The Pittsburgh Steelers came into the 2020 NFL Draft needing, potentially, a starting defensive tackle for their 3-4 front. They didn’t take a defensive lineman until the seventh round, and when they did, they took an athletic, developmental prospect, which perhaps tells you everything you need to know about how they view the 3-4 nose tackle in today’s game.
“A traditional 3-4 nose tackle”, Steelers general manager Kevin Colbert began during the team’s post-draft press conference, “I don’t want to say it’s dying, but it’s less and less of base defense. When you’re in a defense 75 percent of the time, different sub-packages, I don’t know if anyone really has a base defense even though you do say you’re a 3-4”.
It seems as though almost with each passing season, offenses are more and more frequently playing with three wide receivers on the field and defense are countering with three cornerbacks on the field to cover them.
But that doesn’t mean you don’t still need that big body in the middle of the line when you’re a 3-4 team and you need to stop the run. It’s easier for 4-3 fronts who sub out a linebacker rather than a lineman, but they lose the edge versatility that is the 3-4’s strength.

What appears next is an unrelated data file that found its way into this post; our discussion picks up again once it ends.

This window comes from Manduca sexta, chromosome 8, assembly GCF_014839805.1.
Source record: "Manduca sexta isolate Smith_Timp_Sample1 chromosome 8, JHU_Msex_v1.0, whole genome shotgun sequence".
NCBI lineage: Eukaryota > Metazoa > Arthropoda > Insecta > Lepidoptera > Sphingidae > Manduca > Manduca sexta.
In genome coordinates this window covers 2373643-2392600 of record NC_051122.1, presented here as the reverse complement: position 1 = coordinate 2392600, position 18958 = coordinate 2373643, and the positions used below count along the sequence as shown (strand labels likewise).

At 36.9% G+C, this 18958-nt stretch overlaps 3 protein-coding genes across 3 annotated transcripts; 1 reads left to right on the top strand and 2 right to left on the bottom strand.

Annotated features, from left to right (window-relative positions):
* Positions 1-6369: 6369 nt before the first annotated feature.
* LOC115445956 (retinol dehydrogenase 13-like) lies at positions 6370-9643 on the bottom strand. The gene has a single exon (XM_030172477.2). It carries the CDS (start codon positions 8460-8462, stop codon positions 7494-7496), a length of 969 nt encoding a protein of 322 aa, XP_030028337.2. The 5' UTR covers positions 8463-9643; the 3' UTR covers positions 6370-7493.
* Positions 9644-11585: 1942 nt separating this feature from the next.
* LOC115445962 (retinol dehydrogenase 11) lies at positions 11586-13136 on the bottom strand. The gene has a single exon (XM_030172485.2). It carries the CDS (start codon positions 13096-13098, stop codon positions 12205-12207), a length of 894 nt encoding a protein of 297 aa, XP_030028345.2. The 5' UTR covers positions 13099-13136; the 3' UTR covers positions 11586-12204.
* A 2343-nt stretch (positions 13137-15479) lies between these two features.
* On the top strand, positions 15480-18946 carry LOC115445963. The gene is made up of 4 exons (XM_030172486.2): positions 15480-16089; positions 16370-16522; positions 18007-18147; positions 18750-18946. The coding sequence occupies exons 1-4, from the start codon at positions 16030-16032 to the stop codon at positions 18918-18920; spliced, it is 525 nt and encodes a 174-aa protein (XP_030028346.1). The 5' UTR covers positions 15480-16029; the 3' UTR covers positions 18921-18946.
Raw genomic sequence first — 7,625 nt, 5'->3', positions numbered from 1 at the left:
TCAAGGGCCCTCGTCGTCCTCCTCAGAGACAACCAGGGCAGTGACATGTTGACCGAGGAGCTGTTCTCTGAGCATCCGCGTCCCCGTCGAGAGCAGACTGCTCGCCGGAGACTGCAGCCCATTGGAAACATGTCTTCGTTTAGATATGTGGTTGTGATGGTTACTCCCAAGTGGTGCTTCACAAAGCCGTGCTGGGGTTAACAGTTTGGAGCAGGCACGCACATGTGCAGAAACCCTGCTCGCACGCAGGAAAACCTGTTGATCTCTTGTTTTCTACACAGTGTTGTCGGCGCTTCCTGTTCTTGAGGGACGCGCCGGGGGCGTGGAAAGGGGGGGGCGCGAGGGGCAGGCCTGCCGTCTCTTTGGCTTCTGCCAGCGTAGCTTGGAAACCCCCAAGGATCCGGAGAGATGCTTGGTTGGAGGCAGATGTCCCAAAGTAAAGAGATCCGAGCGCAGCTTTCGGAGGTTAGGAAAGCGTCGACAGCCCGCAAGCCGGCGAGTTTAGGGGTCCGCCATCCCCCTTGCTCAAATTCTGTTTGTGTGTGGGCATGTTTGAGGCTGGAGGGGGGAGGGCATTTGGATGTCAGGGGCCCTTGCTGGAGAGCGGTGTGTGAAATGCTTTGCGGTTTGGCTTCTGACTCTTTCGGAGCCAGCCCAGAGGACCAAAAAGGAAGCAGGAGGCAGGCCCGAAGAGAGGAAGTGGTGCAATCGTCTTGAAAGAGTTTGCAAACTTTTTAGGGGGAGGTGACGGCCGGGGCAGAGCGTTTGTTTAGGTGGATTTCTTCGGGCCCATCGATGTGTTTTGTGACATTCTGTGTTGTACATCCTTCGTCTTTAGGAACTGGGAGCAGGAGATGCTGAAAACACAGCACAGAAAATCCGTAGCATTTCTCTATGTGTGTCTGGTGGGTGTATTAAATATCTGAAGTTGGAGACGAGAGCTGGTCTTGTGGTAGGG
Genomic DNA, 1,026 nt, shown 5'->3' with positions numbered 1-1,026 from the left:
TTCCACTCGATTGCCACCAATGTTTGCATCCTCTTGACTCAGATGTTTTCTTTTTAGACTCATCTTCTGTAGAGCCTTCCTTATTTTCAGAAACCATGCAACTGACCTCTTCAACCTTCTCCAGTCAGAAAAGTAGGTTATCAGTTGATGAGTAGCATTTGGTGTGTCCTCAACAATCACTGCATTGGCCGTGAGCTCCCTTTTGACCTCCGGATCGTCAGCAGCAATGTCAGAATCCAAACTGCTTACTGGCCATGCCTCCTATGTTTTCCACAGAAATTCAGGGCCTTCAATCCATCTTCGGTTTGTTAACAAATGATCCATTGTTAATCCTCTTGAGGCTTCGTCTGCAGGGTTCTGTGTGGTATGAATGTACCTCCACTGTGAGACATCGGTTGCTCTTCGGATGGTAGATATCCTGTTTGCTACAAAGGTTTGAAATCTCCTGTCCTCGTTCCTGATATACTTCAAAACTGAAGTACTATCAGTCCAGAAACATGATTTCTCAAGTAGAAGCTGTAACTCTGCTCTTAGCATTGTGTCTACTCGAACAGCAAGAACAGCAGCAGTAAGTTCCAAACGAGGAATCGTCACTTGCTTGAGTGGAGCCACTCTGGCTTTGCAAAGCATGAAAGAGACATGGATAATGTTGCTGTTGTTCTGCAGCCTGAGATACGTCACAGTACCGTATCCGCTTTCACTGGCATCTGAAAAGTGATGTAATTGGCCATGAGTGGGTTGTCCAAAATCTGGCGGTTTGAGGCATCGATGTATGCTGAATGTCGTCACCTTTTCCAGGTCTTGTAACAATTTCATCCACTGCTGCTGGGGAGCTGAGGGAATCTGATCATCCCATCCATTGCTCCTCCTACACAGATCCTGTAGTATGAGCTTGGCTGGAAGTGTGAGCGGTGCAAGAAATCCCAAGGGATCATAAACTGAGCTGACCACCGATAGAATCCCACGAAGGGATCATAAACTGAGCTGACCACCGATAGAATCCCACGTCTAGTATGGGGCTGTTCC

The one lineman they did take was Carlos Davis, who checked in at 6’2”, 313 pounds at the NFL Scouting Combine, and posted a 4.82 40-yard dash time. A dual athlete who also lettered for four years in the shotput on Nebraska’s track and field team, he’s said to be more athlete than football player as he heads into the NFL.
“He’s 305, 308, could he play inside at nose, sure”, Colbert said. “He doesn’t have the great length that we had had in that schematic, but also, he can play as a rush defensive tackle like Javon did on the inside”.
“Base defense, I’m sure he will line up at the nose, and then in the sub-packages he’ll be an inside rusher”, he expanded. “Again, when you’re running 4.79 at that size and Coach mentioned he threw the shot and discus at Nebraska. They’re very athletic”.
The plural refers to Khalil Davis, Carlos’ twin brother, who was drafted in the sixth round. He was the one who weighs 308 pounds and ran a 4.75 40-yard dash at the Combine. He adds to the growing list of Steelers who currently have siblings in the league, up to at least four sets that I can think of off the top of my head—the Pounceys, the Watts, and the Edmundses being the others.